Besides Slovenia, we've done walking tours in Tuscany, Croatia, Brittany, and most recently, the district near Salzburg in Austria.

In case "walking tour" is an unfamiliar term for you, we have booked our tour with a company that takes care of the itinerary -- booking hotels and meals, and providing local transport, maps and route directions. We basically walk from our hotel in one town to the one in the destination town, usually from 8 to 12 miles in a day, with a rest day in between (that we usually use for an out-and-back loop).

Having said all that, I'm pretty happy right where I am, in the Pacific Northwest. Just up the road a few miles are the peaks of the Cascade Range, and within a couple hours is Olympic National Park. I try to get in at least one multiday backpacking trip in the Olympics each year, usually four or five days, covering 40 to 55 miles, but on one of the trips we were out ten days. Besides the longer trips, I like to get in a bunch of overnighters and day trips.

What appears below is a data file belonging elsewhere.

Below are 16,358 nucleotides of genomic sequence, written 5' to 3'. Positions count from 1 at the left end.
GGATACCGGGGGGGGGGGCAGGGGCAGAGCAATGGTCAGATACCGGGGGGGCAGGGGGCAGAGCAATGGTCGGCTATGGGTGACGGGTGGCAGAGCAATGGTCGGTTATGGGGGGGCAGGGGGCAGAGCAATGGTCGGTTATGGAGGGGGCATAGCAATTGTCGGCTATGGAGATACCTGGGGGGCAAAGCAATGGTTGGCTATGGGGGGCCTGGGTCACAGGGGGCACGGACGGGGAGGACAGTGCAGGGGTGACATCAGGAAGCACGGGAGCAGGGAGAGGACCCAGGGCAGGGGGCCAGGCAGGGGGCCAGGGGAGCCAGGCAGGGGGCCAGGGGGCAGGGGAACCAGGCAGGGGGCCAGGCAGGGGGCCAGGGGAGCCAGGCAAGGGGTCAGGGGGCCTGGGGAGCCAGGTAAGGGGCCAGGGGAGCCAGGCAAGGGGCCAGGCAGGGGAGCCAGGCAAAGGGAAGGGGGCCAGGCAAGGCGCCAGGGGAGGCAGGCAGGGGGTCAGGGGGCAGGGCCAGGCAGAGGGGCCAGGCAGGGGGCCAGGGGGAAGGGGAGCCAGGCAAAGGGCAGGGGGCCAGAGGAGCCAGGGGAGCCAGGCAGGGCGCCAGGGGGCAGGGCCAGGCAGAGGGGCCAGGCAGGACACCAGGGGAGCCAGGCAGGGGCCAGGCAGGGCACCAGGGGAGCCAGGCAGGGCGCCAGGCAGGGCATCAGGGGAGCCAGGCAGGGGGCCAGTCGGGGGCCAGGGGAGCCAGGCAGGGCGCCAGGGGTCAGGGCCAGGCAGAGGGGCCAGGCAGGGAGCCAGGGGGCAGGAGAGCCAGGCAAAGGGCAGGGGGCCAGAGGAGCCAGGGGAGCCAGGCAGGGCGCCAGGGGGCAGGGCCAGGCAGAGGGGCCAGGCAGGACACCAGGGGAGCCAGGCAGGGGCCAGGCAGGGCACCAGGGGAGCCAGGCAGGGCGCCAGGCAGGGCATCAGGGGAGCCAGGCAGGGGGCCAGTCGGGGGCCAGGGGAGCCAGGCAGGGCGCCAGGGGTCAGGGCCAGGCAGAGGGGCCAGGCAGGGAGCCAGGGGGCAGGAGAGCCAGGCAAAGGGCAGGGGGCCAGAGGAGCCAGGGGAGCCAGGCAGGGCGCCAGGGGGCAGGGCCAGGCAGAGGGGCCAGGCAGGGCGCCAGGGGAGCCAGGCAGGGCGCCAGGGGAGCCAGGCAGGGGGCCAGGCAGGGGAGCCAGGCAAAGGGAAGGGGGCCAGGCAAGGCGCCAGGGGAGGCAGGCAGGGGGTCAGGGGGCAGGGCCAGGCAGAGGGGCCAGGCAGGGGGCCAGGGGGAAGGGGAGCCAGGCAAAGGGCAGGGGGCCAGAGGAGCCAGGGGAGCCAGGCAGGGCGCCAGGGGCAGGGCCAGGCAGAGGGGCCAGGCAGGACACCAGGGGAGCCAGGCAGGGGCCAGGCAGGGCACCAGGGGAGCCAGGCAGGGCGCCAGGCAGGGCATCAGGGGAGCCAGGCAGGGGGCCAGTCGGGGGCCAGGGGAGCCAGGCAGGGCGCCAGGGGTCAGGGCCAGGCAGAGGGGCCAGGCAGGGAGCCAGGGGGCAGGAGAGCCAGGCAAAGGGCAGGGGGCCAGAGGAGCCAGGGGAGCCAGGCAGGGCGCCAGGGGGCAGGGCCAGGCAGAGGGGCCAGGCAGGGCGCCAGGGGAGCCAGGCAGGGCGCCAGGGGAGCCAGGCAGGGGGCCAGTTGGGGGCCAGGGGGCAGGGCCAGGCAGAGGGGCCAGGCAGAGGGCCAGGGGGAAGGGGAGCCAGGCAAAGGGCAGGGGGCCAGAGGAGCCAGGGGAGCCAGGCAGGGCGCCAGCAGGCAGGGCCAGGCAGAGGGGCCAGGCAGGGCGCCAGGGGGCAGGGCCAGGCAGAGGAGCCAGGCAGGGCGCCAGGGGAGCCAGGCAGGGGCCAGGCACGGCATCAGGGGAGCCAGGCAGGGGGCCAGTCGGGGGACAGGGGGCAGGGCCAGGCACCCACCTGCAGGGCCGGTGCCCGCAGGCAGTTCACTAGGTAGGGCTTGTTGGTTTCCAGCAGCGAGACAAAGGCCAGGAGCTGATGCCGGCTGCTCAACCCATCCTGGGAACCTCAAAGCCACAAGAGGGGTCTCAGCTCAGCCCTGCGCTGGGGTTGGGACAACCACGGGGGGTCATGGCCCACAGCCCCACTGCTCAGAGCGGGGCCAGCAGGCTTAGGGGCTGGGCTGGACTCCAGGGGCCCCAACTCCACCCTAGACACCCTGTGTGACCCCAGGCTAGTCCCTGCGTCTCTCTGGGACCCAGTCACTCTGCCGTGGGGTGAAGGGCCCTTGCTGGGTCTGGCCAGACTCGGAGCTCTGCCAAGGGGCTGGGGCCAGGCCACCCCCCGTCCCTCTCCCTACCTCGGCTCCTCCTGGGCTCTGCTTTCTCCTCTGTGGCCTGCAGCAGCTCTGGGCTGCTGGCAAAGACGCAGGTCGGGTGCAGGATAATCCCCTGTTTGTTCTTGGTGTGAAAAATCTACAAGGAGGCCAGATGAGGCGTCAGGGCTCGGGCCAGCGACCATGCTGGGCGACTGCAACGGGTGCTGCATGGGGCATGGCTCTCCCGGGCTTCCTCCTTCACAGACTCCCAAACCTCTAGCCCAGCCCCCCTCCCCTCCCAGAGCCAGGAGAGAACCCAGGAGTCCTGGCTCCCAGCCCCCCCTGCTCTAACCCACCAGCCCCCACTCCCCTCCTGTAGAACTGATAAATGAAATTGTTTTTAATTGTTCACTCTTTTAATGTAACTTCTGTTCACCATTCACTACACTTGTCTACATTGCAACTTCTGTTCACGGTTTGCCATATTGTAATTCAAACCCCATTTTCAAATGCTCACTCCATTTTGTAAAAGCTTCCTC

Here's a picture from a trip at the end of September, taken from our camping spot. We're about two miles away from Mt. Baker, the northern-most volcano in the Washington Cascade Range.
View attachment 215355
I was in Slovenia many times, it's close to me, as you can image.

What do you think about Tuscany?
 
  • #11
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What do you think about Tuscany?